Earlier this week, newly minted U.S. president Donald Trump selected WME-IMG chief financial officer Chris Liddell to oversee a new think tank called the Strategic Developments Group. The decision to hire the Hollywood powerbroker executive emphasizes the increased ties between the White House and the Ultimate Fighting Championship (UFC).
Liddell, 58, will serve as an assistant to the president and director of strategic initiatives. His appointment came alongside that of Reed Cordish, who will serve as an assistant to the president for intragovernmental and technology initiatives. In a news release, Trump stated that both “played instrumental roles throughout the transition” and that “their skill sets are exactly what is needed to effect substantial change, including system-wide improvement to the performance of the government.”
WME-IMG purchased the UFC for $4.02 billion in mid-2016 and quickly exerted its influence in the immediate aftermath of the sale. The promotion purged 80 employees, including the majority of the executives who operated under the previous owners. More interestingly, however, was the promotion’s political maneuvering in the following months. New UFC owner Ari Emanuel met with Trump and vice president Mike Pence shortly following the election. He later visited Moscow with UFC president Dana White, where they met with Kremlin officials like deputy prime minister Vitaly Mutko to discuss a potential event in Russia.
Emanuel’s relationship with Trump dates back several years. The tycoon’s WME agency once represented Trump when he was a host on The Apprentice, and Trump even referred to him as a “close friend”. However, when the Hollywood Reporter questioned whether the agency was interested in re-signing him, Emanuel revealed that he is “not contemplating any of that.” WME later acquired the Miss Universe pageant from Trump, where Ari famously said “He wanted to sell it. ‘Great, we want to buy it.'”
Apart from Emanuel, UFC president Dana White also shares a past with Trump. This was mainly in the form of a working relationship between the UFC and the Trump Taj Mahal, which allowed the UFC to host two consecutive events when they were a polarizing entity still banned on Pay-Per-View in 2001. As a result, White stood in front of the Grand Old Party (GOP) Republican National Convention last year and praised Trump in a deafening speech. He was also pictured at the campaign celebration at Trump Towers following the Republican candidate’s victory on election night, which seemingly highlighted White’s close relationship with the president.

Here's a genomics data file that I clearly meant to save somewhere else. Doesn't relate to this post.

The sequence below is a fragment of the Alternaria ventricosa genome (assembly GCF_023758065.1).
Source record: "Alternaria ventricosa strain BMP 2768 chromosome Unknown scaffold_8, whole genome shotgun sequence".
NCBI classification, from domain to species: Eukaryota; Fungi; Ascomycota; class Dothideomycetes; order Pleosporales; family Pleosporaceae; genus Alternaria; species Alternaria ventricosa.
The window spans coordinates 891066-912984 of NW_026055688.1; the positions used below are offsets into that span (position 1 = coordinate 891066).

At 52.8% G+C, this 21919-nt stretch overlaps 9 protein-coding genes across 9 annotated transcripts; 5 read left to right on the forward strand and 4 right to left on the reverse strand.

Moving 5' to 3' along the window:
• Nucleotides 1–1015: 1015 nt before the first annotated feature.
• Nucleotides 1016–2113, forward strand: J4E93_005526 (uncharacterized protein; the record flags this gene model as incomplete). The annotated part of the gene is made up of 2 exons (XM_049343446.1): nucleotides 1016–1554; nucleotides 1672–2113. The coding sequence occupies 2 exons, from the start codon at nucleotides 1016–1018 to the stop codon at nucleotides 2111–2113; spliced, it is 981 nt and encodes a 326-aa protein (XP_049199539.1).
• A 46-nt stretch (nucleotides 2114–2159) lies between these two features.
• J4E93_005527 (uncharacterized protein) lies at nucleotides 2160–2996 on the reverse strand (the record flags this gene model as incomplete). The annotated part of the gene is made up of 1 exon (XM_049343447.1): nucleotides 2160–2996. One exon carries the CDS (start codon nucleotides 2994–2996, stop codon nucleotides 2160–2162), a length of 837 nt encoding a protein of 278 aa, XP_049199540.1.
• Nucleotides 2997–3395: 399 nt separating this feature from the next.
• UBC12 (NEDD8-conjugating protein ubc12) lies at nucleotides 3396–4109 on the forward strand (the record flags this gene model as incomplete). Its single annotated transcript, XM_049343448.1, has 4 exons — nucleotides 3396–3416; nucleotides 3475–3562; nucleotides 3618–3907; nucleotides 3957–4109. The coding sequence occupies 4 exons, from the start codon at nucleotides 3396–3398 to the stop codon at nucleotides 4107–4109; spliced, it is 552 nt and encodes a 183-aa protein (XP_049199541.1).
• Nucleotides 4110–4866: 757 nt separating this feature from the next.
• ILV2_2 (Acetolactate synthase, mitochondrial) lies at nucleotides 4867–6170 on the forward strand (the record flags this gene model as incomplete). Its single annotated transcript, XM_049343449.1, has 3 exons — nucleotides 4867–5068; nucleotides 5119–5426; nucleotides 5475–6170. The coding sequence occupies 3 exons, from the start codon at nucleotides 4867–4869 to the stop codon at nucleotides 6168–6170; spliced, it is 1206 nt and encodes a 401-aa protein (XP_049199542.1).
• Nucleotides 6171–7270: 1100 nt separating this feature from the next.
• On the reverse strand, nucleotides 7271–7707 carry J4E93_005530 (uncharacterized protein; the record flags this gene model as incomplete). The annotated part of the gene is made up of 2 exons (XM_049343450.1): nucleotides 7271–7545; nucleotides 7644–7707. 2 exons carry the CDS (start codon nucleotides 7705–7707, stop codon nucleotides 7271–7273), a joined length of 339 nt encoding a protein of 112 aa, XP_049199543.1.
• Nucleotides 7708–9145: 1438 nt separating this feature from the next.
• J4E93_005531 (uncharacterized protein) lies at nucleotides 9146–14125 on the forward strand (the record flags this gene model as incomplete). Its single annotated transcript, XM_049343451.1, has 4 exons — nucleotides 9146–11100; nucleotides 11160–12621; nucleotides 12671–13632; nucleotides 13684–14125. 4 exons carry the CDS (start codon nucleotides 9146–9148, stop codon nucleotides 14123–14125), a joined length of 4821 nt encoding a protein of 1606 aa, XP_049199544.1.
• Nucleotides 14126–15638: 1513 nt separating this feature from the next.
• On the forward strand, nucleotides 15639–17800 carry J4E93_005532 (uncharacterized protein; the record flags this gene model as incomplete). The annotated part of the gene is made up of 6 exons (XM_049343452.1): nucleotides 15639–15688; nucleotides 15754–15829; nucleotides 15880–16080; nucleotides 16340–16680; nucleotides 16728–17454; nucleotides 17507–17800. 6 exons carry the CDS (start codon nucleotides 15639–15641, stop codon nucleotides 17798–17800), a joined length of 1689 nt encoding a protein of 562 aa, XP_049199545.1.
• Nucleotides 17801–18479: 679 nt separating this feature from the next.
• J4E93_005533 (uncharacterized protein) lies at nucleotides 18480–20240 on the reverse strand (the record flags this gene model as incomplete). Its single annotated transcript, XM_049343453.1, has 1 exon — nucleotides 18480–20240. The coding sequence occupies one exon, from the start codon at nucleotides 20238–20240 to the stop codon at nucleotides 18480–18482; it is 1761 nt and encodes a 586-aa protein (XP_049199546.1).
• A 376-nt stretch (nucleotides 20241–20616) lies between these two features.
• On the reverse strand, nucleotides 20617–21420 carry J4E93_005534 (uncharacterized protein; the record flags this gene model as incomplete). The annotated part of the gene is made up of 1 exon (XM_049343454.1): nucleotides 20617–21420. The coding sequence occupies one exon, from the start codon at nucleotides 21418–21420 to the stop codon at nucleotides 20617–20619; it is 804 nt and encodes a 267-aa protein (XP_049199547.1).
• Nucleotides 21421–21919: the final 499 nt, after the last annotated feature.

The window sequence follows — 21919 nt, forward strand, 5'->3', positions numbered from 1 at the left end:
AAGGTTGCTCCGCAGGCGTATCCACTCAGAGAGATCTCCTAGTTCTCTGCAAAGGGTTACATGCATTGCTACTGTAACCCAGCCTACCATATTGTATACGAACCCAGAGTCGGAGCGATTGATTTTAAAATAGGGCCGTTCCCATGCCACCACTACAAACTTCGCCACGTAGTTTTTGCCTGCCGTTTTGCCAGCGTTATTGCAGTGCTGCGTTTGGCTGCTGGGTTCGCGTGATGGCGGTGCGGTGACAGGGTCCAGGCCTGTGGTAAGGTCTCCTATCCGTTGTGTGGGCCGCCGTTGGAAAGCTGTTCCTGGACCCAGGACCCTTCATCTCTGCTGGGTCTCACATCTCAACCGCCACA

“He calls me twice a month. We still talk twice a month. He’ll talk about the fight that just happened the other day. I’m telling you I’ve dealt with him for 16 years and everything about this guy has been as stand-up as stand-up can be.”
Given their exceptional ties to Trump’s White House, the UFC is in a unique position to become the latest medium for sports diplomacy in the United States. Politicians and statesman have traditionally used sports for a variety of political purposes, including to help enhance their image and make them more endearing to the public. Sports have also been used by dictators and authoritarian rulers to distract from human rights abuses and government shortcomings, build an international reputation through state prestige, and to present a more masculine and powerful image to a segment of their own population.
In this particular case, the UFC could become a means for Trump to connect with a segment of his followers. The promotion’s main audience is males between 18-35 with little ethnic diversity, which is a suitable audience for Trump’s interests and divisive policies. It is also an entity has historically shown a similar disdain for journalism that Trump’s White House has now adopted. A Dana White press conference in front of a UFC banner is eerily comparable to a Trump press conference before a White House podium. Naturally, this makes the violent sport a perfect representative of Trump’s kleptocracy.
The UFC could also act as a medium for sports diplomacy between the U.S. and Russia, especially given that White and Emanuel have already met with high-ranking Kremlin officials from Russian president Vladimir Putin’s inner circle.
As it currently stands, cage fighting could become a staple of Trump’s presidency.